Erich Wolfgang Korngold (1897–1957) was the last compositional prodigy to emerge from the Austro-German tradition of Mozart and Mendelssohn. He was lauded in his youth by everyone from Mahler to Puccini and his auspicious career in the early 1900s spanned chamber music, opera, and musical theater. Today, he is best known for his Hollywood film scores, composed between 1935 and 1947. From his prewar operas in Vienna to his pathbreaking contributions to American film, Korngold and His World provides a substantial reassessment of Korngold’s life and accomplishments.
Korngold struggled to reconcile the musical language of his Viennese upbringing with American popular song and cinema, and was forced to adapt to a new life after wartime emigration to Hollywood. This collection examines Korngold’s operas and film scores, the critical reception of his music, and his place in the milieus of both the Old and New Worlds. The volume also features numerous historical documents―many previously unpublished and in first-ever English translations―including essays by the composer as well as memoirs by his wife, Luzi Korngold, and his father, the renowned music critic Julius Korngold.
"Photoplays," or silent movies, cried out for accompaniment, and a distinctive art form arose to fill the demand, combining cinema, music, and storytelling. This unique anthology features original sheet music for the piano pieces that complemented early motion pictures. Derived from eight rare sources, the contents include pieces by J. S. Zamecnik, M. L. Lake, Joseph Carl Breil, J. Bodewalt Lampe, and Walter C. Simon. An extensive essay by editor Daniel Goldmark introduces the compilation. Goldmark discusses the history of early cinema music — its composers and publishers as well as its successes and failures — and he examines the use and interest in such music today. Movie fans of all ages will appreciate this collection for its historical value, and amateur and professional theater companies will value it for its practical uses as musical accompaniment.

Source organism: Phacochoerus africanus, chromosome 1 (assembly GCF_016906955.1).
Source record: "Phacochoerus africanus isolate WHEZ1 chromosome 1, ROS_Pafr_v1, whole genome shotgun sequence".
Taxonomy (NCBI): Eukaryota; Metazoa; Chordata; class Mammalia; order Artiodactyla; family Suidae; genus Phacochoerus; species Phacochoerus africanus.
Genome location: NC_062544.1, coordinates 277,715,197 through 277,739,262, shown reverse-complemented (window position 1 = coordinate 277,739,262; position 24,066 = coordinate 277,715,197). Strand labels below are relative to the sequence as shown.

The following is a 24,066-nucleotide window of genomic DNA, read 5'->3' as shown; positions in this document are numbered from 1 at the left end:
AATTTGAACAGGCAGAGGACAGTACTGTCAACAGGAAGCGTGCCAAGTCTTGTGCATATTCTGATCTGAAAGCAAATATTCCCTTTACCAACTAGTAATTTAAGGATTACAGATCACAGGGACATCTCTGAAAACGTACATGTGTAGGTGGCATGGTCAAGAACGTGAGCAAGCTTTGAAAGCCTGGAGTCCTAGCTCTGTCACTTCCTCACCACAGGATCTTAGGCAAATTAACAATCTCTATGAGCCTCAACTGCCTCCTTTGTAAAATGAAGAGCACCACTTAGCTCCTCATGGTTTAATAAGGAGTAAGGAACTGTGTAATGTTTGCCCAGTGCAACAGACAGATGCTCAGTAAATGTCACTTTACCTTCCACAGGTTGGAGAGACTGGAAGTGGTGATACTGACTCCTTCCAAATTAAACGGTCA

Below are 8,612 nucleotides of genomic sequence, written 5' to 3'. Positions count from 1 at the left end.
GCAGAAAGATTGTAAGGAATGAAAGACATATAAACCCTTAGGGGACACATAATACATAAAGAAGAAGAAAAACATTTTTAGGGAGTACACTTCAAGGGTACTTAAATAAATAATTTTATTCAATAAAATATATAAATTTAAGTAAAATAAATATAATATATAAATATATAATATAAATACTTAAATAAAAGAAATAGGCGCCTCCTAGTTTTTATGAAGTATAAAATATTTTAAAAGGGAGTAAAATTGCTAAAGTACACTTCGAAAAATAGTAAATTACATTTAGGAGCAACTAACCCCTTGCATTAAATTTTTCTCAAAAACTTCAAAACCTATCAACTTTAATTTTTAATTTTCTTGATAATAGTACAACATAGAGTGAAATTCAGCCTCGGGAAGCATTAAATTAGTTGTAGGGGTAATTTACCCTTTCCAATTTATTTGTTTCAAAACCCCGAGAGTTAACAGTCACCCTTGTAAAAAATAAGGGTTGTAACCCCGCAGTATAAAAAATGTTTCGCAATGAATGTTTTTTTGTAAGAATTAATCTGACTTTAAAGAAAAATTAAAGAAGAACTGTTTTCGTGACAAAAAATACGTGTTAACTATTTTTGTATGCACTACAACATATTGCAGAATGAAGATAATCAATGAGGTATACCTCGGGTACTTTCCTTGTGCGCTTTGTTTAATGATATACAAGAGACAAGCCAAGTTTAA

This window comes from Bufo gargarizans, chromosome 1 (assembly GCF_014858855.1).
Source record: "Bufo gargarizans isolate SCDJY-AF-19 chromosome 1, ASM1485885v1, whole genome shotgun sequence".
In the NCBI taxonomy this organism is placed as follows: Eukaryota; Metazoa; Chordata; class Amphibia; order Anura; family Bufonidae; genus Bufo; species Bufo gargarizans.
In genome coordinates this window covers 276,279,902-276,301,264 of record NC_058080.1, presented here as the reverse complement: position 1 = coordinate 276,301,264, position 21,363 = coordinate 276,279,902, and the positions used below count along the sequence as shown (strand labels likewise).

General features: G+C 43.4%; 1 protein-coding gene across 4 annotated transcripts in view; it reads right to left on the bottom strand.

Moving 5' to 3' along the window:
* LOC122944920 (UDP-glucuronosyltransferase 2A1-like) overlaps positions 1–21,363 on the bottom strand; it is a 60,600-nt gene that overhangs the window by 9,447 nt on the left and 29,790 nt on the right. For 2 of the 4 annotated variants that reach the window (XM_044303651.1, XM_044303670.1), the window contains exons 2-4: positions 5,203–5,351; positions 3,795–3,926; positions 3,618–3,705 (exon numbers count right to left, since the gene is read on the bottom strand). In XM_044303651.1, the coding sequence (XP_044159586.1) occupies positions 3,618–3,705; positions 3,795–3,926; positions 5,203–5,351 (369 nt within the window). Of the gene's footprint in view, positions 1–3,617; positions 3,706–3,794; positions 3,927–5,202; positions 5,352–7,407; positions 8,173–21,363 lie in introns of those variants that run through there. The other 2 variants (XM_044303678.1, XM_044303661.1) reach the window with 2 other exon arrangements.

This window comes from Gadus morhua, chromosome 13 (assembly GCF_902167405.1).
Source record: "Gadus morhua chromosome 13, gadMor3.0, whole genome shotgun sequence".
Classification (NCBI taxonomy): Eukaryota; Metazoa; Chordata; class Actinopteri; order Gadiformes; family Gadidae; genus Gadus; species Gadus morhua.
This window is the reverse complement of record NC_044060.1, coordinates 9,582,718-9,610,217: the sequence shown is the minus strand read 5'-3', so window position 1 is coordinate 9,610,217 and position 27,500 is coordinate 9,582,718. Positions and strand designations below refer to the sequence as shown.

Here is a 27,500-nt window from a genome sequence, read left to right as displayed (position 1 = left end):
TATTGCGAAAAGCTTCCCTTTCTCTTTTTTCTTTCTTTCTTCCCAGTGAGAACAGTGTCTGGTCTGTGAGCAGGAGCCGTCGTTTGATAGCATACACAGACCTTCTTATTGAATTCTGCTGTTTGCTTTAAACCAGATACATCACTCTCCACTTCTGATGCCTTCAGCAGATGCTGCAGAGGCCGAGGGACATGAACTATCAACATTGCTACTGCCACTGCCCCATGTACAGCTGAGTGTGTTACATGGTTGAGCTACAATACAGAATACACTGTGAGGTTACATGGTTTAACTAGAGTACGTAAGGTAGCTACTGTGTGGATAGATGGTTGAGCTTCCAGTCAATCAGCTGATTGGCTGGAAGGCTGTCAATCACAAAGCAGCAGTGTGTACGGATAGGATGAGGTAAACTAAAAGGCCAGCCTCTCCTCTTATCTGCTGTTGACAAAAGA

In the first in-depth examination of music written for Hollywood animated cartoons of the 1930s through the 1950s, Daniel Goldmark provides a brilliant account of the enormous creative effort that went into setting cartoons to music and shows how this effort shaped the characters and stories that have become embedded in American culture. Focusing on classical music, opera, and jazz, Goldmark considers the genre and compositional style of cartoons produced by major Hollywood animation studios, including Warner Bros., MGM, Lantz, and the Fleischers. Tunes for 'Toons discusses several well-known cartoons in detail, including What's Opera, Doc?, the 1957 Warner Bros. parody of Wagner and opera that is one of the most popular cartoons ever created. Goldmark pays particular attention to the work of Carl Stalling and Scott Bradley, arguably the two most influential composers of music for theatrical cartoons. Though their musical backgrounds and approaches to scoring differed greatly, Stalling and Bradley together established a unique sound for animated comedies that has not changed in more than seventy years. Using a rich range of sources including cue sheets, scores, informal interviews, and articles from hard-to-find journals, the author evaluates how music works in an animated universe. Reminding readers of the larger context in which films are produced and viewed, this book looks at how studios employed culturally charged music to inspire their stories and explores the degree to which composers integrated stylistic elements of jazz and the classics into their scores.